Trapped in ice for the 2582nd day running, the puzzlingly portly captain of a hapless north pole expedition in Voyage of the Carcass (HERE) is a not-yet-dead ringer for Steven Soderbergh, whose self-impregnating meta-movie Full Frontal hits theaters just as Dan O’Brien’s play-within-a-play finishes up its run. The film’s title is a naughty tease, of course, just as Voyage promises a Shackleton-at-the-Donner Party crackup but ends up chronicling another brand of inexorable deathwatch. Just a few minutes into an amiable slapstick farce about cabin fever and improvisational gastronomy among the dwindling crew of the Carcass, the house lights come up, casting an unflattering glare on a trio of workshopping actors—two of them a married couple, all three old friends—who’ve schlepped plenty of excess baggage to this dusty rehearsal space.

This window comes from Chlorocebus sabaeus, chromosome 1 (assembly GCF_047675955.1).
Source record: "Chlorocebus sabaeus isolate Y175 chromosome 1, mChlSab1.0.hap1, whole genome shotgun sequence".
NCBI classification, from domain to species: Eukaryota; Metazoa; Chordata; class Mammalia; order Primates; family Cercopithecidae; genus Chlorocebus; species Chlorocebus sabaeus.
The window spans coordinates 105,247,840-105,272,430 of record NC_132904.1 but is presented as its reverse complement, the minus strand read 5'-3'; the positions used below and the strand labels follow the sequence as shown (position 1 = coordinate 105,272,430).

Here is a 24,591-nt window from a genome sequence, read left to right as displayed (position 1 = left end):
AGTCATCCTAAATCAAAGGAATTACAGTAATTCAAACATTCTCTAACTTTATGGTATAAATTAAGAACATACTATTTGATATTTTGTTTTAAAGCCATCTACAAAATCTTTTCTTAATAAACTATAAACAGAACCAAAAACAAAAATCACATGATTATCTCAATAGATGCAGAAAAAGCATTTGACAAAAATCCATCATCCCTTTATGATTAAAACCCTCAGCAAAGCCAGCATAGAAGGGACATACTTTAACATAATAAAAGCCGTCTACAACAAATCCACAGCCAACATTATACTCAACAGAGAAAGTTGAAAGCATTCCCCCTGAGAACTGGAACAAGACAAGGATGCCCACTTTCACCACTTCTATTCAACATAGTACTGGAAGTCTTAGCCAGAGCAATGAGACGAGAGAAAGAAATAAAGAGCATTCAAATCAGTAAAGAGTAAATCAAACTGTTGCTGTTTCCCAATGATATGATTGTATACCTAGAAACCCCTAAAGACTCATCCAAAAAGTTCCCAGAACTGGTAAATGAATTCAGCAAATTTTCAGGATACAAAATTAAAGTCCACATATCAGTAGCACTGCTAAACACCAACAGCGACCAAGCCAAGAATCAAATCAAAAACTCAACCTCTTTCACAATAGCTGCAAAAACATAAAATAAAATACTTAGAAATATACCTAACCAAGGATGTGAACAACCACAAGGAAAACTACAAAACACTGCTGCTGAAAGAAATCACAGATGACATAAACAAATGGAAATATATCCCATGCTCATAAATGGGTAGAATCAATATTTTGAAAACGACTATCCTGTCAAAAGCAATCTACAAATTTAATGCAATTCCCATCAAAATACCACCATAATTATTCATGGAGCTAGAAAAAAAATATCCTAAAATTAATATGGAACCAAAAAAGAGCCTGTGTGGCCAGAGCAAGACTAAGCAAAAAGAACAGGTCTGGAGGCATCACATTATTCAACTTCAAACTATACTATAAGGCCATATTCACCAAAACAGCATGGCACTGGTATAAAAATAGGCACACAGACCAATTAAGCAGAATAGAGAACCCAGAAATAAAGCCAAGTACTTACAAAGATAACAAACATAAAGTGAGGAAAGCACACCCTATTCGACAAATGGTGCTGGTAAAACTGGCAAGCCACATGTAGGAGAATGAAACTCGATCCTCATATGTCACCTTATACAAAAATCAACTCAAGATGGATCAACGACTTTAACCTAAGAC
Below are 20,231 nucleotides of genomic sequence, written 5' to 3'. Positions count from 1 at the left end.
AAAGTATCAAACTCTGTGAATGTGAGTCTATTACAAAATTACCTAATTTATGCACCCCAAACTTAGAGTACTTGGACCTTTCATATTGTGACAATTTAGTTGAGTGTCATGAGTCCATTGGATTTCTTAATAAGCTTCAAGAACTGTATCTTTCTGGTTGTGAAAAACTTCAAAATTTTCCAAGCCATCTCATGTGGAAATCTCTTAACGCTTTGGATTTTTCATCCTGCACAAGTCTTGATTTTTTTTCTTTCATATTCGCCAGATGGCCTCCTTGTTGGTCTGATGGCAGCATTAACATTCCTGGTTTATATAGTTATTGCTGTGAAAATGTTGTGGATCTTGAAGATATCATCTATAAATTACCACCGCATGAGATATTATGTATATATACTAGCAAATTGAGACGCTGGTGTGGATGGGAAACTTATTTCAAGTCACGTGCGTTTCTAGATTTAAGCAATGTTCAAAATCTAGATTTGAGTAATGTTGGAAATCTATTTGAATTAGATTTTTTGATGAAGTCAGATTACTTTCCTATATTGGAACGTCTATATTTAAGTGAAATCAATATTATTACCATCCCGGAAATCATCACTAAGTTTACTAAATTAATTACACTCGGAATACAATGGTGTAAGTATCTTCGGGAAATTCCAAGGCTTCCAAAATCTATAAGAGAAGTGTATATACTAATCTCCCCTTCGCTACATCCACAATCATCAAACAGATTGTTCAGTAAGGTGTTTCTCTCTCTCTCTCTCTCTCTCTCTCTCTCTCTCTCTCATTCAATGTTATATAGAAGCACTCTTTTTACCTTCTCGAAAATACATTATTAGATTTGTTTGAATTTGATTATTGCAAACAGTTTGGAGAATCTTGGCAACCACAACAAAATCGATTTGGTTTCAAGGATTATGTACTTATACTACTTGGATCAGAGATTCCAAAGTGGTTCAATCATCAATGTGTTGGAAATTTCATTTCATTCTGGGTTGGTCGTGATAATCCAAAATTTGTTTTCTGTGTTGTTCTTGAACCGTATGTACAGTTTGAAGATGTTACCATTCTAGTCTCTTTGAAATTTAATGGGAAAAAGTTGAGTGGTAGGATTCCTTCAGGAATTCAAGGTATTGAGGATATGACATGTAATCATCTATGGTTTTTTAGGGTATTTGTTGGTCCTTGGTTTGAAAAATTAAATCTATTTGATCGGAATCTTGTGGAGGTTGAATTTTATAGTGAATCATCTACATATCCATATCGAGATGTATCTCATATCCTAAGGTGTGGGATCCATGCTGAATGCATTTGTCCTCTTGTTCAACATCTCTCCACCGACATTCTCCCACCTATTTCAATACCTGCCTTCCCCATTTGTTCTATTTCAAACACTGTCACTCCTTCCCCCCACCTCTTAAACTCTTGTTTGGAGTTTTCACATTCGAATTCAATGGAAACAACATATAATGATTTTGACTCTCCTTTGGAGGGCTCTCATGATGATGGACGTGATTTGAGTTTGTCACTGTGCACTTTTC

As intro-pomo as the conceit may sound, that first breach of faith in just-pretend is genuinely unnerving—the play seems to crumble before your eyes, leaving its inhabitants indecently exposed. The aforementioned Soderbergh twin, Bill (Michael Anderson), is unhappily wed to his brittle co-star Helen (Rebecca Harris), who nurses a longtime crush on the playwright, Dan (Chris Mason), doing double-duty as the inner play’s mute, enigmatic first mate. Bill, too, harbors his own unresolved issues with Dan, chief among them a rather prescient jealousy. As the run-through continues, the polar shenanigans—involving a prominently displayed corpse with an ice pick protruding from his forehead—take on glints of autobiographical resonance and their own goofy pathos, while the coffee breaks grow loud, confessional, and adulterous.
Anderson, Harris, and Mason banter, needle, and interrupt each other like they’ve indeed been doing just that for a decade; O’Brien and director Alyse Leigh Rothman not only have acute ears for well-worn cadences but mischievous eyes for impeccably staged physical comedy, be it Anderson’s wistful pose atop a human chassis or Mason’s lovely bouquet of jetés and pliés offered as a non sequitur palate cleanser just after intermission. At whiplash turns bitter and sweet, Voyage of the Carcass expertly navigates the pitfalls of artistic cannibalism: scavenging from your own life to feed your life’s work.